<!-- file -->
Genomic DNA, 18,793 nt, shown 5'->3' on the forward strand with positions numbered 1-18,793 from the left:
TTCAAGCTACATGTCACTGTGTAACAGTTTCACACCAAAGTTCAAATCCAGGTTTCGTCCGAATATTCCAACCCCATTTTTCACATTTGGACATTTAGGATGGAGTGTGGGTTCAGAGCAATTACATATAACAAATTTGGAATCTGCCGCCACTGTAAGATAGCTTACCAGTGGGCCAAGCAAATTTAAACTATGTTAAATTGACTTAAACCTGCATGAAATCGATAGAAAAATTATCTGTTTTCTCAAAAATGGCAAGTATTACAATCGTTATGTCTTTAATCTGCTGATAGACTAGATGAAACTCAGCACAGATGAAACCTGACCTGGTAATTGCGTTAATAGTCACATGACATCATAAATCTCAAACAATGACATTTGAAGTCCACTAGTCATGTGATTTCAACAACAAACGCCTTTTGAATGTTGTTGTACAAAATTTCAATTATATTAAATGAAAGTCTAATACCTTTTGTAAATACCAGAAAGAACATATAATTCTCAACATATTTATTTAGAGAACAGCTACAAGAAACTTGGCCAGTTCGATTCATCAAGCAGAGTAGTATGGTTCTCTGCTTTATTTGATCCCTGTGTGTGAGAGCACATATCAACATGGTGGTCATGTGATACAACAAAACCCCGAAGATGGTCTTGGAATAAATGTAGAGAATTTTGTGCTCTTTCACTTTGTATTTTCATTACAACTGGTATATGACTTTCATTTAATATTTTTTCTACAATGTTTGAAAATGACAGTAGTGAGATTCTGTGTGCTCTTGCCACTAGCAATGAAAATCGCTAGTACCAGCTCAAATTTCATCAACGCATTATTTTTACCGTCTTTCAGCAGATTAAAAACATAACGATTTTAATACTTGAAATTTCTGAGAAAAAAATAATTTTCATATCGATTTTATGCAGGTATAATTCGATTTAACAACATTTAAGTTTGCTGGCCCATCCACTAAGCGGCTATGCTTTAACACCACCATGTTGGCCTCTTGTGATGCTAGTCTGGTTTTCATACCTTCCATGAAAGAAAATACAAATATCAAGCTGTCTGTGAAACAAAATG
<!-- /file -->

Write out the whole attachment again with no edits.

Genomic DNA, 18,793 nt, shown 5'->3' on the forward strand with positions numbered 1-18,793 from the left:
TTCAAGCTACATGTCACTGTGTAACAGTTTCACACCAAAGTTCAAATCCAGGTTTCGTCCGAATATTCCAACCCCATTTTTCACATTTGGACATTTAGGATGGAGTGTGGGTTCAGAGCAATTACATATAACAAATTTGGAATCTGCCGCCACTGTAAGATAGCTTACCAGTGGGCCAAGCAAATTTAAACTATGTTAAATTGACTTAAACCTGCATGAAATCGATAGAAAAATTATCTGTTTTCTCAAAAATGGCAAGTATTACAATCGTTATGTCTTTAATCTGCTGATAGACTAGATGAAACTCAGCACAGATGAAACCTGACCTGGTAATTGCGTTAATAGTCACATGACATCATAAATCTCAAACAATGACATTTGAAGTCCACTAGTCATGTGATTTCAACAACAAACGCCTTTTGAATGTTGTTGTACAAAATTTCAATTATATTAAATGAAAGTCTAATACCTTTTGTAAATACCAGAAAGAACATATAATTCTCAACATATTTATTTAGAGAACAGCTACAAGAAACTTGGCCAGTTCGATTCATCAAGCAGAGTAGTATGGTTCTCTGCTTTATTTGATCCCTGTGTGTGAGAGCACATATCAACATGGTGGTCATGTGATACAACAAAACCCCGAAGATGGTCTTGGAATAAATGTAGAGAATTTTGTGCTCTTTCACTTTGTATTTTCATTACAACTGGTATATGACTTTCATTTAATATTTTTTCTACAATGTTTGAAAATGACAGTAGTGAGATTCTGTGTGCTCTTGCCACTAGCAATGAAAATCGCTAGTACCAGCTCAAATTTCATCAACGCATTATTTTTACCGTCTTTCAGCAGATTAAAAACATAACGATTTTAATACTTGAAATTTCTGAGAAAAAAATAATTTTCATATCGATTTTATGCAGGTATAATTCGATTTAACAACATTTAAGTTTGCTGGCCCATCCACTAAGCGGCTATGCTTTAACACCACCATGTTGGCCTCTTGTGATGCTAGTCTGGTTTTCATACCTTCCATGAAAGAAAATACAAATATCAAGCTGTCTGTGAAACAAAATG